Fringe (n+1)


you shouldn’t message with


a pair finished

I’ve seen people share about the N+& form (S+7), where you replace every noun in a poem by the seventh one from it in a dictionary. I tought it was slightly interesting but never gave it a try.

Today I watched a beautiful film-poem by Kirsten Luckins and it made me really curious about what this form has to offer. Luckily, the post provided a link to the N+7 machine, where lazy people like me can find out what it has to offer without too much effort.

I leafed through my statistics and chose a poem that has been read least of all, and fed it to the machine. It was a found poem to start with, so outside what I usually write. The results were surprisingly interesting.

I’m going to share the things I liked or create new poems from them. There’s enough to keep me going for weeks. Which would be rather boring to read I believe, so I’ll try to do it on a set day. Since it’s Friday today, I’ll probably call it #N+Friday for thos who want to follow the posts.

I’ve started with a really simple one today. This is the original fragment (so N+0):

you shouldn’t mess with
a painting finished.

I think it will be interesting to see how I can make the things the machine comes up with ‘mine’. I can simply copy and paste, or I can alter. Line breaks, punctuation, word order, or anything I feel that will make it ‘better’ or more mine.

The original poems I used for the poem were in Dutch. Then they were translated. Then I erased words to make it an erasure poem. Then I fed it to the machine… And now I play with what comes out. Never a dull moment when you like words!


To-d’s door

The door to do
doesn’t differ
from the door to don’t
both have handles
the deceiving difference
is their paint


I’ve seen Manja‘s Thursday doors so may times, that when I saw this beautiful door in Denmark I thought of her straight away. When I told her I had a door to share with her, she invited me to share it for Thursday doors. I hadn’t thought of that yet, but I liked the idea. I then had the choice between two blogs: here, where I share my poems. Or on the blog where I share posts as procrastination coach. I thought a poem would be more fun 🙂 I considered using an old poem that features doors, but I felt this beautiful door deserved a new poem.

This picture of the door is mine. I’ve found a picture of the full door here.

As a bonus, a song that came to my mind when I thought about the Dutch word for door, which is deur The refrain says: After every door you open, there’s another one you close. And that’s how you remain hidden, it’s never more than a tip of the veil that gets lifted. The songwriter who wrote the text is a wizzard with the Dutch language. My translation doesn’t do him justice.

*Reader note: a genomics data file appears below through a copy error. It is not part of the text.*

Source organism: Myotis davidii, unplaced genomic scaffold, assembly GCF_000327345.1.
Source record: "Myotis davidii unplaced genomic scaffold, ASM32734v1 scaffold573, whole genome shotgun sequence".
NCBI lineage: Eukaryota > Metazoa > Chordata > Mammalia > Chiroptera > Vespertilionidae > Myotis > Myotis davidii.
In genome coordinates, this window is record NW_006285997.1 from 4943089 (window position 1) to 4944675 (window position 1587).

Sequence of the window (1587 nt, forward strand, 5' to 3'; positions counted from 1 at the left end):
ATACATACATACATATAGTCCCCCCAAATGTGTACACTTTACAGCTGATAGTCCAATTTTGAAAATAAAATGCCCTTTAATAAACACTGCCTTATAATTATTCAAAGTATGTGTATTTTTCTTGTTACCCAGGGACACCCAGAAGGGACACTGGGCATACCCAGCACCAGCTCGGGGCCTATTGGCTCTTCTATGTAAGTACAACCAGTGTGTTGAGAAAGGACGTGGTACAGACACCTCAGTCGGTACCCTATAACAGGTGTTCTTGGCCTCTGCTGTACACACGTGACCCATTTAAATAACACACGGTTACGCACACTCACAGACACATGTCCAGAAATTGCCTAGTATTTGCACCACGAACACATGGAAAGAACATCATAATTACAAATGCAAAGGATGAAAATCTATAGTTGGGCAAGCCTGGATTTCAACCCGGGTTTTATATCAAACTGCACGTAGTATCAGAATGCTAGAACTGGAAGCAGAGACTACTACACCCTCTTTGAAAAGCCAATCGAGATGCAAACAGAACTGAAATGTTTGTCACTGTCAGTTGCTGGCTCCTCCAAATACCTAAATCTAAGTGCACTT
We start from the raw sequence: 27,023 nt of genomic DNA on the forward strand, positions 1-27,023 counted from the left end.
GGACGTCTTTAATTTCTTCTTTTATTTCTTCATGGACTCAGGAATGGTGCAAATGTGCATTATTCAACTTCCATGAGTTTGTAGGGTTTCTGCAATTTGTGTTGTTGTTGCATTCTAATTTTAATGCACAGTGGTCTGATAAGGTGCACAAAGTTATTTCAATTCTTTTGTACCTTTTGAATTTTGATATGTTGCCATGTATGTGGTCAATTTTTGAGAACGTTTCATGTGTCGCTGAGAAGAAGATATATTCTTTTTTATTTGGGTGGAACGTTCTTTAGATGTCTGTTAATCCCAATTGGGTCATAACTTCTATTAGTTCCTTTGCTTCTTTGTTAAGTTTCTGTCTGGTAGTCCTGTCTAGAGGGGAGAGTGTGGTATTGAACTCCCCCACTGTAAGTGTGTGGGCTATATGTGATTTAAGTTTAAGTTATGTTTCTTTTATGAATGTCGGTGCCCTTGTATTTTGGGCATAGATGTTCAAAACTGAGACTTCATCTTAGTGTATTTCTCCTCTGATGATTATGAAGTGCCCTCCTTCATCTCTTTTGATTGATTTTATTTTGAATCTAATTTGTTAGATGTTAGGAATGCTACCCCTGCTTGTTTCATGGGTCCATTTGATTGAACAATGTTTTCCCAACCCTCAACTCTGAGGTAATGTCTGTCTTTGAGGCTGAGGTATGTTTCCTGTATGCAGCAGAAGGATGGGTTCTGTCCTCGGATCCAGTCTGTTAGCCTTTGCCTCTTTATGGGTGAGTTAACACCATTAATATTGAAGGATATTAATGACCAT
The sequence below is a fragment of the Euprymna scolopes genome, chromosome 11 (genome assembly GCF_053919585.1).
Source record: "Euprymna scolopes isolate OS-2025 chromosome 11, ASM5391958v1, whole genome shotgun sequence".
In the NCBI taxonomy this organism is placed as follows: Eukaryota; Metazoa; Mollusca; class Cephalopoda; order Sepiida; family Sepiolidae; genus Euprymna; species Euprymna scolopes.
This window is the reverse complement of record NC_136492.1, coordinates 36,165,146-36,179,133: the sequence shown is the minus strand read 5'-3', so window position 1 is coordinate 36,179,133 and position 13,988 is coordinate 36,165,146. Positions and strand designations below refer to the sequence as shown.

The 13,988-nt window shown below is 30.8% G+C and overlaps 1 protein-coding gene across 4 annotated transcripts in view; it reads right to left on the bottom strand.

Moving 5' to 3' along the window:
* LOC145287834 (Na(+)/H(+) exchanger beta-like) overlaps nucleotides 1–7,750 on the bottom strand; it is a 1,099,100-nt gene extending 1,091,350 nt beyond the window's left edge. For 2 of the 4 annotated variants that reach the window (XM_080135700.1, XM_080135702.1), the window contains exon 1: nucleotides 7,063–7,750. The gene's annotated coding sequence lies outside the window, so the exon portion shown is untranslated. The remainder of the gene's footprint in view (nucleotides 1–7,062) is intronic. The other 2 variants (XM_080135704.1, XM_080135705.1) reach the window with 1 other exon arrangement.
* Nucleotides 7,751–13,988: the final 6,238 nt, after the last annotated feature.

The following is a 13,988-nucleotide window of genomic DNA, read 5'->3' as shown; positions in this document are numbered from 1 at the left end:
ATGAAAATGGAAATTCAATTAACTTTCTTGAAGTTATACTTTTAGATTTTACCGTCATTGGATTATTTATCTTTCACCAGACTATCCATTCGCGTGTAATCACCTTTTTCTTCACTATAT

Souled out

Salvation sold at seventy cents a second
Duress durably ditched

Salvation solves
Grab guaranteed grace now

Salvation sells
Seventy cents a soul


NaPoWriMo has finished, but the prompts have tendency to linger sometimes… Their influence can last days, months, or even years. There’s also a secret tradition of April 31st… Graeme Sandford might well be to blame for that.


A man walked into a metaphor
It wasn’t funny

On day 29: Bonus poem for the penultimate day of #Napowrimo. I tried to write a longer one that started with this opening sentence. That didn’t work. So this is it.

Today, on day 30: I’ve added a quick sketch made for today’s prompt, so that this can officially be my last poem for #NaPoWriMo. Our last prompt was a minimalist poem, and I fully recommend clicking on this article to discover what they are. Amazing. Weird. Difficult. Fun.

How I wish it was me who wrote this one, called Concrete Poem.


Off the road

Don’t know where I am going
Don’t know where I have been
I’m on a road to nowhere
No destination to be seen

Don’t see a speed sign when there is one
Don’t know how to slow down
I’ve been on the road to nowhere
From the day I left our town

When I wake up in the morning
I get myself a beer
I know the future is uncertain
But the end cannot be near
I’m on a road to nowhere
living in high gear

I know what I am knowing
I can’t say what I have seen
It make me take this road to nowhere
I’m not who I have been

Here on this dark desert highway
If I ever see a shimmering light
and I smell the smell of colitas
I will stop for the night

If they dance in the courtyard,
then – and only then
I will stay off off this road to nowhere
And I’ll never get back again